Bitter Betrayal


We are approaching World Day Against Human Trafficking at the end of this week. July 30th marks a day when all over the world, more people will be made aware of this atrocity. This post titled Betrayal that I read recently on Red Tent Living, took this to new depths for me. I know that evil in the world is increasing and being uncovered. We as Christians are not perfect, but being perfected by the power of the Holy Spirit. But it seems that we are seeing a wider chasm between those who truly follow Christ and intentionally live that out daily and those who claim the title, but revel in the world’s spiraling downfall of sin.

Is there a more brutal betrayal?

On a residential street lined with leafless trees, I had just reached my car, feeling relaxed from a massage, when my phone rang. My husband was coming home. He worked so much my heart leapt. Maybe we’d get take-out and watch a movie as we snuggled up. Yanked from my reverie, I heard, “I’ve been accused of sexual harassment.” Suddenly, the overtime, the snazzy outfits, and the STD he’d explained away took on new meaning. I collected my wits. This wasn’t a phone conversation.

In a panic, I called my counselor and left a message. I can never repay her for calling me back that night and grounding me as the earth quaked beneath me. I’m not sure how I drove home safely.

In the privacy of our home, I learned that the harassment my husband was dismissed for was only the tip of the iceberg. There are no words for the pain of discovering that my beloved—the one man I had begun to trust, who knew my story of being trafficked as a child—was purchasing trafficked women. How could my beloved…the charming, respected, Christian leader…be a “john”? I well knew that Christians purchase trafficked women, but I’d married a good man, hadn’t I?

I reeled from the data of his unchecked sexual addiction. It was so like my childhood abuse, and he…suddenly so like my perpetrators. The level of duplicity, lies, deception, heinous sexuality, cruelty, and remorselessness… Perhaps the most difficult of all his betrayals—he had used my story to get in with women and to fan the flames of his twisted desires.

I tried to gather the pieces of the man I so desperately wanted him to be and put them back together, but they no longer fit. I couldn’t unsee the other man. Who would believe me? I couldn’t. And yet, I knew this other man; my abusive childhood had habituated me to betrayal. I used to question how I could have married a good man. Heartbreakingly, I now knew that he fit into my story like a missing puzzle piece.

Divorce wasn’t supposed to be my story.

We were supposed to be holding hands in old age. But it became clear he was committed to not engaging his brokenness, and I began to believe I was worth more.

As a divorcèe, I have learned that even in this modern era I am an outsider. A friend once told me, “The stigma of divorce is still very real.” I didn’t want to believe that but, sadly, it’s true. A thousand experiences conveyed this; I’ll share two.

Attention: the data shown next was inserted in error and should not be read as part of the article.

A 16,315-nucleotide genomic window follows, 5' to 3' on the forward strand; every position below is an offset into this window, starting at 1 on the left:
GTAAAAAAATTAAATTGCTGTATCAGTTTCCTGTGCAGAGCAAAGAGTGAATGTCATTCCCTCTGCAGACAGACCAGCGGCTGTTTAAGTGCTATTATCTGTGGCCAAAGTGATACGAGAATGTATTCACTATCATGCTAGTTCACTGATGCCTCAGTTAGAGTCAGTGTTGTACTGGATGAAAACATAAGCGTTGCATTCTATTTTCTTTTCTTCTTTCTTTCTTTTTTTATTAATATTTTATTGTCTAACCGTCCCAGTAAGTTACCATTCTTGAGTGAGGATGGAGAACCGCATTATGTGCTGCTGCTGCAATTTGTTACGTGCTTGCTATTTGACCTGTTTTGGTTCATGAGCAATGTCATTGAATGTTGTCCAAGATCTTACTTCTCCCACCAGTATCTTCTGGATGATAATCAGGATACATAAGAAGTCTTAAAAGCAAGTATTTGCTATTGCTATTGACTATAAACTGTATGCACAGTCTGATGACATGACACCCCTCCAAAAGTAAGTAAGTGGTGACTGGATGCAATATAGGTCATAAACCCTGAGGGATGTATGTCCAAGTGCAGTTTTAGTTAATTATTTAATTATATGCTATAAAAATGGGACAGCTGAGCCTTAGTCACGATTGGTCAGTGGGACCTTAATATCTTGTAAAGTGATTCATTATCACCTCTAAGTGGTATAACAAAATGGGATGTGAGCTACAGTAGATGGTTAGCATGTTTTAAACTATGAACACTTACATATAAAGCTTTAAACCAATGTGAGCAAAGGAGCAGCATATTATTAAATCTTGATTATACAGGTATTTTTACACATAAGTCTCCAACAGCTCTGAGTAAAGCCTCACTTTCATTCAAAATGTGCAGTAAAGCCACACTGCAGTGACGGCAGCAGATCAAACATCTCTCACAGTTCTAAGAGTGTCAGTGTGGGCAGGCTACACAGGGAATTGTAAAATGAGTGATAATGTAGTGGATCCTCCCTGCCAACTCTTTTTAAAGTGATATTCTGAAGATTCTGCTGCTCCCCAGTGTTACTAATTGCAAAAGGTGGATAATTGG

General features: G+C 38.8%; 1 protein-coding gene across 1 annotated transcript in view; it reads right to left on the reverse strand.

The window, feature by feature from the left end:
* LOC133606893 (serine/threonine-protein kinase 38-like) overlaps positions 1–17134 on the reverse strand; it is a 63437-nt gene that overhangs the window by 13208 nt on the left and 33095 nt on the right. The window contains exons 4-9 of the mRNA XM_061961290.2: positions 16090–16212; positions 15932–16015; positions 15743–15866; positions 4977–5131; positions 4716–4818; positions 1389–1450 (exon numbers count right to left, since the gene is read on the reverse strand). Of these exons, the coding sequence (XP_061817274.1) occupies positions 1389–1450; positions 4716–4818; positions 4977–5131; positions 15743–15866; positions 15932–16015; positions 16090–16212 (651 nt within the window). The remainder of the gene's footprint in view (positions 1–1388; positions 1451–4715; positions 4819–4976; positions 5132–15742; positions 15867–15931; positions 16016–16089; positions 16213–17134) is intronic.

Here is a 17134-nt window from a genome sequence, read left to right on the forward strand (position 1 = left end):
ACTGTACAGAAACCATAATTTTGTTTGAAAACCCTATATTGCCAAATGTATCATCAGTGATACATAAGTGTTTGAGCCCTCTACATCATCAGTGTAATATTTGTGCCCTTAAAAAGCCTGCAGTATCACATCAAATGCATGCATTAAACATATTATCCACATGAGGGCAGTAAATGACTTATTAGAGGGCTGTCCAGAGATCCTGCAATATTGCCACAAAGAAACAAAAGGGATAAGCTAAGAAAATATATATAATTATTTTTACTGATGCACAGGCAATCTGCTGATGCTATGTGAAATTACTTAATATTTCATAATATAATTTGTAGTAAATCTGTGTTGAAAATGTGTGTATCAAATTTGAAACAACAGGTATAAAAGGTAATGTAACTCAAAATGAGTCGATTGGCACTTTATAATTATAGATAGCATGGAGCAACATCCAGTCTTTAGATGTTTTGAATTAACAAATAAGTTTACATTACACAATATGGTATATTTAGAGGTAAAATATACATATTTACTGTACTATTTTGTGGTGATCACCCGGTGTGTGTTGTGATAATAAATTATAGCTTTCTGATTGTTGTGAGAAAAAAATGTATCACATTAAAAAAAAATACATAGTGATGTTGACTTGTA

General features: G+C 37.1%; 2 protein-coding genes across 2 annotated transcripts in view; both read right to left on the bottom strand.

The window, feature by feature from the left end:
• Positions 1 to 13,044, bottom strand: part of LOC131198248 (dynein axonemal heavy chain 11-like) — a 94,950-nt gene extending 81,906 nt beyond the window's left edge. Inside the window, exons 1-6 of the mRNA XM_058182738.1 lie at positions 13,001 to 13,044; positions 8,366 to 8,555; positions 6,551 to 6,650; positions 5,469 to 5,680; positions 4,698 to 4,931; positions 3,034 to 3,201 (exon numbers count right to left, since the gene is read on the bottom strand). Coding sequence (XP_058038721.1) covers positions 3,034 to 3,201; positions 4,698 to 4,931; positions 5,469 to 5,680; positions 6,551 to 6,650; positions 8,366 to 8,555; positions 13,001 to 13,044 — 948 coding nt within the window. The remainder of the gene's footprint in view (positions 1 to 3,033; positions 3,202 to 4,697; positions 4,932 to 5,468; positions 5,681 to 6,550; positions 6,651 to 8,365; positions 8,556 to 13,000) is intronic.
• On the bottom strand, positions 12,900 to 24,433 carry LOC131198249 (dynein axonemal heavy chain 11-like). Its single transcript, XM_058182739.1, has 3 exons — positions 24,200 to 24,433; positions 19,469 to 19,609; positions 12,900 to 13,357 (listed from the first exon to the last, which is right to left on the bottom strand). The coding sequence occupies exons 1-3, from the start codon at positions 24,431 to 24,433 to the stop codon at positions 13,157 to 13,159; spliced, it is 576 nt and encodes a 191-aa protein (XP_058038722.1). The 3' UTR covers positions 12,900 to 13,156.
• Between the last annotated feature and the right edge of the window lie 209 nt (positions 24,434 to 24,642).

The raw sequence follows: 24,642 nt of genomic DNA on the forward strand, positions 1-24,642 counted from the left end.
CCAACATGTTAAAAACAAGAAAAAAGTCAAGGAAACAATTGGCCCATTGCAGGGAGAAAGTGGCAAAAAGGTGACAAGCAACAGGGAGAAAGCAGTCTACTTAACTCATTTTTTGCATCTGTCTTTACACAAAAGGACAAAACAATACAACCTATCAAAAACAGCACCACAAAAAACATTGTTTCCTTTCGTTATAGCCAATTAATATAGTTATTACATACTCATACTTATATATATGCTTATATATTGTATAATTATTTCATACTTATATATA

Though few knew the details of my husband’s betrayals, in a coupled world there was immense societal pressure to repair or tolerate his addiction. It was bewildering and excruciating how seldom any responsibility was placed with him. This painted for me our cultural view of women. It didn’t matter what the betrayal, how profound it was, or how repentant or unrepentant my husband—it was my fault and mine to repair.

My childhood trauma is easy to blame, but his addiction pre-dated our relationship. And even if it hadn’t, what we don’t say is that there are things that no one should ask of his or her spouse. I’m not sure how it became woven into our cultural belief that men can’t help themselves, but they have as much agency as women, and it has been used to wield great harm. Dear reader, my husband chose to break our covenantal vows. He chose how he broke them. And he chose not to seek healing.

If I may be so bold, I know some of you may have a similar story. Your spouse also has agency and you deserve to be honored. However it comes about—whether through your spouse’s repentance or your leaving—you deserve more.

As I mourned, I came to see my trauma as a death. The death of my marriage. The death of my beloved in my life. The death of our dreams for the future. The death of my hope of having children in my arms. It was the rending apart of lives intertwined for a decade and a half. But I began to realize that in our culture we have no traditions of mourning divorce. There are no flowers or cards. No meals brought by friends. No mourning clothes. No bereavement leave. No funeral. No graveside service. No marker upon which to weep. I was wholly alone. It was me and my four-footed friend trying to wake for another day, sort out how to make ends meet, and fight for the hope of a brighter future…a future too far off to see.